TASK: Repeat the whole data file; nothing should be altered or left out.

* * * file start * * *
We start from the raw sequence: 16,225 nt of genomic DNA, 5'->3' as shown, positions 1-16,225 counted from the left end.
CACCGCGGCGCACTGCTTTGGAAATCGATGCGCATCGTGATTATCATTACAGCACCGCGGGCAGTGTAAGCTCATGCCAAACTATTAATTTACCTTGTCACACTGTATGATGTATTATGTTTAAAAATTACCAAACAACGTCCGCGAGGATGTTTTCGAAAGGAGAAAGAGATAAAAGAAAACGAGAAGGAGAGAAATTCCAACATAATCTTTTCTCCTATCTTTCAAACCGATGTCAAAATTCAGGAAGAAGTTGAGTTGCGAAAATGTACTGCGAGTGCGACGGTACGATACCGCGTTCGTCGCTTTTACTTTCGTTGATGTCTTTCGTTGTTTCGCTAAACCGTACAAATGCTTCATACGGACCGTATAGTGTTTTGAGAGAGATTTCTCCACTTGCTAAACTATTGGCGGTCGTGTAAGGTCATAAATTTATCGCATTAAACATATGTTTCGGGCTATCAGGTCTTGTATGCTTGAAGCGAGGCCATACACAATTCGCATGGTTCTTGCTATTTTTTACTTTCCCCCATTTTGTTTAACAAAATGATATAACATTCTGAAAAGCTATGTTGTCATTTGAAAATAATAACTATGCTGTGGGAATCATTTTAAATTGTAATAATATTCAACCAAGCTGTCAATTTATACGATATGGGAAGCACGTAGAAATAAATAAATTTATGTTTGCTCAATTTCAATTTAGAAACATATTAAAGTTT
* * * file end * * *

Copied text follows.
We start from the raw sequence: 16,225 nt of genomic DNA, 5'->3' as shown, positions 1-16,225 counted from the left end.
CACCGCGGCGCACTGCTTTGGAAATCGATGCGCATCGTGATTATCATTACAGCACCGCGGGCAGTGTAAGCTCATGCCAAACTATTAATTTACCTTGTCACACTGTATGATGTATTATGTTTAAAAATTACCAAACAACGTCCGCGAGGATGTTTTCGAAAGGAGAAAGAGATAAAAGAAAACGAGAAGGAGAGAAATTCCAACATAATCTTTTCTCCTATCTTTCAAACCGATGTCAAAATTCAGGAAGAAGTTGAGTTGCGAAAATGTACTGCGAGTGCGACGGTACGATACCGCGTTCGTCGCTTTTACTTTCGTTGATGTCTTTCGTTGTTTCGCTAAACCGTACAAATGCTTCATACGGACCGTATAGTGTTTTGAGAGAGATTTCTCCACTTGCTAAACTATTGGCGGTCGTGTAAGGTCATAAATTTATCGCATTAAACATATGTTTCGGGCTATCAGGTCTTGTATGCTTGAAGCGAGGCCATACACAATTCGCATGGTTCTTGCTATTTTTTACTTTCCCCCATTTTGTTTAACAAAATGATATAACATTCTGAAAAGCTATGTTGTCATTTGAAAATAATAACTATGCTGTGGGAATCATTTTAAATTGTAATAATATTCAACCAAGCTGTCAATTTATACGATATGGGAAGCACGTAGAAATAAATAAATTTATGTTTGCTCAATTTCAATTTAGAAACATATTAAAGTTT